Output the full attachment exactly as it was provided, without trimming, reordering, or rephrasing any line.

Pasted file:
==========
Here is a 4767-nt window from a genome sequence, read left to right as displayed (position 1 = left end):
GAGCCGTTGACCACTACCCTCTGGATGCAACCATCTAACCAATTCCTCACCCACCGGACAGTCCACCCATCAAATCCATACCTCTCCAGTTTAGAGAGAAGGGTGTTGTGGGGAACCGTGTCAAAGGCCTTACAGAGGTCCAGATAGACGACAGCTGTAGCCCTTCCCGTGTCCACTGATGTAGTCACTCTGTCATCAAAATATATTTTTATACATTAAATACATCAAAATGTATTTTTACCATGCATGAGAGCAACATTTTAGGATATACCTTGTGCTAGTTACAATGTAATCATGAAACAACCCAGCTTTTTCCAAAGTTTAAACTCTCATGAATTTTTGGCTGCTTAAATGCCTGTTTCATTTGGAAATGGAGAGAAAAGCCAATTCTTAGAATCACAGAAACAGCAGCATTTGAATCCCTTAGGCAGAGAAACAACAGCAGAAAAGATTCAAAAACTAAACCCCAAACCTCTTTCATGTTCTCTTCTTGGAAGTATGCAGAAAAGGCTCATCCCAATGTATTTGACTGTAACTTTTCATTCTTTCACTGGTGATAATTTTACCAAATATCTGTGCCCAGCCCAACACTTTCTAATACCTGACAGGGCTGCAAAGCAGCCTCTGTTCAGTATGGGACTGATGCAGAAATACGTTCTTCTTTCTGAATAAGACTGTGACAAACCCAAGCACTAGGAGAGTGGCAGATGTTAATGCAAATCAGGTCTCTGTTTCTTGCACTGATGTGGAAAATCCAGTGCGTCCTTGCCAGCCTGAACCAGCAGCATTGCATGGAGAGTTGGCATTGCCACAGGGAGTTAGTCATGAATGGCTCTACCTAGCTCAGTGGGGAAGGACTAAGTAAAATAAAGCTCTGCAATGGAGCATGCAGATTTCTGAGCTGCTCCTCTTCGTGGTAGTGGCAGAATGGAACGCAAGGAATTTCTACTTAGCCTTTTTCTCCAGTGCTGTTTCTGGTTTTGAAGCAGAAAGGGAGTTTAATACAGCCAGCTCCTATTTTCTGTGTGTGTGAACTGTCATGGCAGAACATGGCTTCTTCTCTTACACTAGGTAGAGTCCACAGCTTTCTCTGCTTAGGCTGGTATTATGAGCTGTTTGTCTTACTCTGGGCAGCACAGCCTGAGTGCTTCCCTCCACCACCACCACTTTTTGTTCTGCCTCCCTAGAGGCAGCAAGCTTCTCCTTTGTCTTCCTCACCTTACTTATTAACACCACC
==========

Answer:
Here is a 4767-nt window from a genome sequence, read left to right as displayed (position 1 = left end):
GAGCCGTTGACCACTACCCTCTGGATGCAACCATCTAACCAATTCCTCACCCACCGGACAGTCCACCCATCAAATCCATACCTCTCCAGTTTAGAGAGAAGGGTGTTGTGGGGAACCGTGTCAAAGGCCTTACAGAGGTCCAGATAGACGACAGCTGTAGCCCTTCCCGTGTCCACTGATGTAGTCACTCTGTCATCAAAATATATTTTTATACATTAAATACATCAAAATGTATTTTTACCATGCATGAGAGCAACATTTTAGGATATACCTTGTGCTAGTTACAATGTAATCATGAAACAACCCAGCTTTTTCCAAAGTTTAAACTCTCATGAATTTTTGGCTGCTTAAATGCCTGTTTCATTTGGAAATGGAGAGAAAAGCCAATTCTTAGAATCACAGAAACAGCAGCATTTGAATCCCTTAGGCAGAGAAACAACAGCAGAAAAGATTCAAAAACTAAACCCCAAACCTCTTTCATGTTCTCTTCTTGGAAGTATGCAGAAAAGGCTCATCCCAATGTATTTGACTGTAACTTTTCATTCTTTCACTGGTGATAATTTTACCAAATATCTGTGCCCAGCCCAACACTTTCTAATACCTGACAGGGCTGCAAAGCAGCCTCTGTTCAGTATGGGACTGATGCAGAAATACGTTCTTCTTTCTGAATAAGACTGTGACAAACCCAAGCACTAGGAGAGTGGCAGATGTTAATGCAAATCAGGTCTCTGTTTCTTGCACTGATGTGGAAAATCCAGTGCGTCCTTGCCAGCCTGAACCAGCAGCATTGCATGGAGAGTTGGCATTGCCACAGGGAGTTAGTCATGAATGGCTCTACCTAGCTCAGTGGGGAAGGACTAAGTAAAATAAAGCTCTGCAATGGAGCATGCAGATTTCTGAGCTGCTCCTCTTCGTGGTAGTGGCAGAATGGAACGCAAGGAATTTCTACTTAGCCTTTTTCTCCAGTGCTGTTTCTGGTTTTGAAGCAGAAAGGGAGTTTAATACAGCCAGCTCCTATTTTCTGTGTGTGTGAACTGTCATGGCAGAACATGGCTTCTTCTCTTACACTAGGTAGAGTCCACAGCTTTCTCTGCTTAGGCTGGTATTATGAGCTGTTTGTCTTACTCTGGGCAGCACAGCCTGAGTGCTTCCCTCCACCACCACCACTTTTTGTTCTGCCTCCCTAGAGGCAGCAAGCTTCTCCTTTGTCTTCCTCACCTTACTTATTAACACCACC